“A magnificent show”
Wicked was the first show I remember seeing when I was 11 or 12 and my mum took my brother and I out for something to do in London. It’s safe to say that the show and the performance literally changed my life as it was the birth of my love for musical theatre; an industry which has given me friends, amazing memories, a blog and a job! Wicked is a show that means a lot to me and being my 10th time seeing it, I have high expectations as well as particular ways in which I like to see the show performed.
Something that really attracts people to Wicked I’m sure is the spectacularity of the show, and turning up to Wales Millennium Centre lit up all green was a wonderful start to the experience.
The show opened to its iconic music, costumes, set and the Dragon above the stage to entice the audience, and I was beyond excited to see this special musical come to life in front of me once more. For me, Wicked is a show I can come back to again and again without getting bored, but because I have seen it so many times, I can be very critical of the show and its actors.
As many people know, Wicked is a wonderful re-telling of what we thought we knew about the characters in The Wizard of Oz. In the story of Wicked, we learn about the wicked witch of the East and the West, Glinda the Good, the lion, tin-man and the scarecrow. While Wicked has received some criticism over the years for its weak connections and explanations, it is a show that has thrilled audiences for years.
Without a doubt, the talent on the stage was unquestionable. Amy Ross has a superb voice, absolutely nailing the vocals in a role originated by Idina Menzel back in 2003. She plays the character of Elphaba who stands out from the crowd with her green skin and no-nonsense attitude. She is confident in a way that opposes her counterpart in the show, Glinda. Glinda (played in this performance by Helen Woolf) is popular, perky and high-spirited.
As I have said, Amy Ross was phenomenal in the show, hitting every note and giving me goosebumps during renditions of “The Wizard and I” and “Defying Gravity”. My only criticism is that I personally prefer it when Elphaba is more feisty, played with more sarcasm, raw humour and a bit more anger. For me personally, Ross had Elphaba as calmer and more likable character, which was a nice twist but not personally my cup of tea. Another slight disappointment for me was that Ross did not riff on any of the big numbers. I love to hear what new actresses do differently with the songs and their amazing vocals, rather than sing it the way I know it from the original soundtrack. Still, an excellent performance.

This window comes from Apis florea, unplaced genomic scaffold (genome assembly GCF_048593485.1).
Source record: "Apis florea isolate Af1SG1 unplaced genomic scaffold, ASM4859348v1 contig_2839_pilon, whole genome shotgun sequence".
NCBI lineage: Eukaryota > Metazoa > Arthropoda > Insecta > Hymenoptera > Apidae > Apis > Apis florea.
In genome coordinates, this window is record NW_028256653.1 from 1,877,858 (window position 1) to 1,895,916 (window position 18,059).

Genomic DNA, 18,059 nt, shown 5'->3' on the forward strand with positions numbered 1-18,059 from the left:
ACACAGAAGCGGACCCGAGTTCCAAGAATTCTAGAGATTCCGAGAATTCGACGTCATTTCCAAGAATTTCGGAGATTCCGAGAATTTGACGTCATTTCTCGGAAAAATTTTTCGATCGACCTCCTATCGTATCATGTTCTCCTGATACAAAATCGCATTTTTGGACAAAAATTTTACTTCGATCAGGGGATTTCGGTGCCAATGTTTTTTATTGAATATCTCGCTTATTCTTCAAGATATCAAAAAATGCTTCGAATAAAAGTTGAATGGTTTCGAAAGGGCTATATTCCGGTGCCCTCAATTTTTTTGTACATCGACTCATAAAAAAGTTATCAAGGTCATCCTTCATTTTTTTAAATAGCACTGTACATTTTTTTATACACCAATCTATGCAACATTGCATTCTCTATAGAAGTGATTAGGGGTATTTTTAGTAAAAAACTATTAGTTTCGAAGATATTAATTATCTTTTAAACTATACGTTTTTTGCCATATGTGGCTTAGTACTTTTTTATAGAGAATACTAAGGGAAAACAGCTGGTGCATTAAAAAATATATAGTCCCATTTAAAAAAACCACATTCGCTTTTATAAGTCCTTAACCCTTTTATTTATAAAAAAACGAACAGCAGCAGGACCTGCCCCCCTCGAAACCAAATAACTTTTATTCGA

Helen Woolf as Glinda, again, was fantastic. With a voice that could shatter glass and a wonderful stage presence, Woolf was nothing less than superb. In spite of this, I did find her to be slightly too peppy for my liking, making her seem quite irritating rather than likable and funny. I had previously seen Charlie Baptie in this role as the understudy in this touring production, and for me, Baptie had the balance of peppy and irritating down to a T, potentially making her one of the best Glinda’s I’ve seen in my 10 viewings of the show. In spite of this, during some of Glinda’s most notable scenes, such as in the song “Popular”, teaching Elphaba how to “toss-toss” and more, I was laughing along with the rest of the audience and did still enjoy Woolf’s performance, despite it not being my favourite.
While I recognise that I am being harsh, this is only because I have seen some great leading actresses in these roles in the past and have my own particular preferences for the characters. This is not to say Amy Ross and Helen Woolf were bad in any way, as I was blown away and loved the show as always, their performances were just not my own personal preference.
A disappointment for me in the show was Aaron Sidwell in the role of Fiyero. If I had to describe his performance in one word it would be underwhelming. He had neither the stage presence nor the voice to carry Fiyero as a strong, funny, likable and charming character. In the opening lines of his solo song “Dancing Through Life” I was pleasantly surprised with his smooth voice, but unfortunately when it came to it, his voice never progressed from that. His vocals were not powerful enough to carry the rest of the song with the electricity it should have, nor were they able to match Amy Ross in their duet “As Long As You’re Mine”. His acting was reasonable with some occasional funny moments from his clever comedic timing, yet I didn’t find myself warming to his character as I often do.
Performances that I thoroughly enjoyed were Kim Ismay in the role of Madame Morrible and Steven Pinder as The Wonderful Wizard of Oz. While not major characters, I have previously found that if these two were weak, it can bring down the rest of the show. I have seen the role of Madame Morrible played in a pantomime fashion by previous actresses before which I have never liked and is something Ismay stayed clear of. Instead, she gave a strong performance that gave a lot of depth and characterisation to Madame Morrible which I thoroughly enjoyed.
Similarly, Pinder as the Wizard was a delight to watch on stage. His two songs “A Sentimental Man” and “Wonderful” are among my least favourite on the soundtrack, which never bodes well for The Wizard in my eyes, but I did still enjoy his performance.
Iddon Jones as Boq and Emily Shaw as Nessarose were enjoyable to watch, yet nothing that blew me away.
Wicked is a magnificent show and something everyone should see. Once again after seeing this wonderful show I feel the need to congratulate the creative and production team that bring it to life. Its costumes, scenery, magic and wonder are something not to be underestimated and Wicked is certainly a show for all ages that will, hopefully, carry on forever.